The fact she couldn’t see this would leave me pause about their critical thinking skills.

      This is basic stuff and yet this ridiculous generation thinks it knows a secret hundreds upon hundreds of years of capitalism might have missed? Ridiculous.

    4. That’s over a year old. PBS was even pushing that guy for Labor Secretary as recently as December. The company did see a “doubling” of revenue supposedly. The problem is they will continue to get their short term boon but eventually they will crumble. And the blame will not be placed on this stupidity but instead on other factors. These things never work nor break as quickly nor completely as they should.

  2. Bad cops require other cops to cover for their bad behavior, which puts the lie to the idea that most cops are decent people.

    1. cjwt,

      “… the Journal found from 3,458 officers were arrested and charged with crimes.”

      And we, the real we, are all familiar with stats regarding unreported/unsolved crimes. Which means that 3,458 is a drop in the bucket in comparison to the real number of criminal cops.

  3. Hundreds of police officers who have been charged with crimes

    Are we talking charged or convicted/plea bargained? Because there’s a huge difference. I don’t think someone, even a cop, should be fired because they were charged with a crime. That’s the whole point of due process and the concept that people are innocent until proven guilty. And, of course, administrative action can still be taken without firing the accused, up to and including leave without pay.

    1. I see where you’re coming from, but when you consider the odds of actually getting a conviction against a bad cop, no matter how bad he or she is, I’m okay with canning them if they’re charged (which is a pretty big step in itself).

      1. I’m also considering the odds that the accused cop is actually a good cop being railroaded for crossing the thin blue line.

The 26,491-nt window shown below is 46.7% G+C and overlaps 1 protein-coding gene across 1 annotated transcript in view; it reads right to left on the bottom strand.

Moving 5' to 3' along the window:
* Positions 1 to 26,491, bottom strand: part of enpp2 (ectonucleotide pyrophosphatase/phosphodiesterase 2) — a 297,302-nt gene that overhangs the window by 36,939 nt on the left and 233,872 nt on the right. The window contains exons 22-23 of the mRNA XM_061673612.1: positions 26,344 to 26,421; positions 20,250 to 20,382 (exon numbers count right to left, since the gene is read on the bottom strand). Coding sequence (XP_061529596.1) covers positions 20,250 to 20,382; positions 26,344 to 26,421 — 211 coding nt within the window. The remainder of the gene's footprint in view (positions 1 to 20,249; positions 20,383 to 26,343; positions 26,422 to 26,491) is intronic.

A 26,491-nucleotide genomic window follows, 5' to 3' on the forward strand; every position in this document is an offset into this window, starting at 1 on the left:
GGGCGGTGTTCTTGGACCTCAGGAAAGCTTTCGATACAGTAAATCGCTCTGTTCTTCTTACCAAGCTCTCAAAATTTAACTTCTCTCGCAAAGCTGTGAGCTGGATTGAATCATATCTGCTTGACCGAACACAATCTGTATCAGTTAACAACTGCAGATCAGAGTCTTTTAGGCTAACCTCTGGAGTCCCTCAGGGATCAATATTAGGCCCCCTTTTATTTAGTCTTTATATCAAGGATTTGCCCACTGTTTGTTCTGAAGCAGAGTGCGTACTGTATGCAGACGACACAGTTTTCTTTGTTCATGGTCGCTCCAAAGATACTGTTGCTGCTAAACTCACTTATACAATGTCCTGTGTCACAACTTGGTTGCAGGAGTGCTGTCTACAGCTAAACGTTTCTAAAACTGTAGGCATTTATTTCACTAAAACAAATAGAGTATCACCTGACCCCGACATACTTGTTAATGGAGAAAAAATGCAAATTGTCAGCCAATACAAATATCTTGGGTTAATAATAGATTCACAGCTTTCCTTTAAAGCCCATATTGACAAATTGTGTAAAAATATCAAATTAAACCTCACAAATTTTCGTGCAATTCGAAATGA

2. I have no problem with holding the enforcers of the State’s monopoly on violence to a much higher standard than anybody else.

      1. I’m just not convinced that “no arrest record” is really a higher standard considering all the things that are illegal across this country and all the times that actual good cops have been punished with trumped up charges for crossing the thin blue line.

    3. At-will employment means risking getting fired even if you’re eventually exonerated. Employers aren’t burdened by reasonable doubt or a presumption of innocence. It’s not always going to be fair, but we shouldn’t attenuate what remains of the sanctity of contract and our freedom of association in the name of fairness.

      1. I understand that, but I think that it is often a mistake to fire someone just because they got arrested. Look at how often people are railroaded by the police or arrested for some victim-less crime.

        1. “Arrested” and “charged” are different things, you know.

    4. I don’t think someone, even a cop, should be fired because they were charged with a crime.

      Very few private employers will keep somebody on who has been charged with a felony. Why should cops get special treatment.

      1. Because government is the employer of last resort?

    5. You have to consider the possibility, and this might be why it takes longer for an LEO to suffer the full consequences, that some criminal will swear out a complaint, and be willing to perjure themselves in court, in retaliation for a cop doing his/her job and arresting them, or one of theirs.
      Police officers frequently have to respond to retaliation efforts by the ones they arrest, especially with phony “brutality” charges.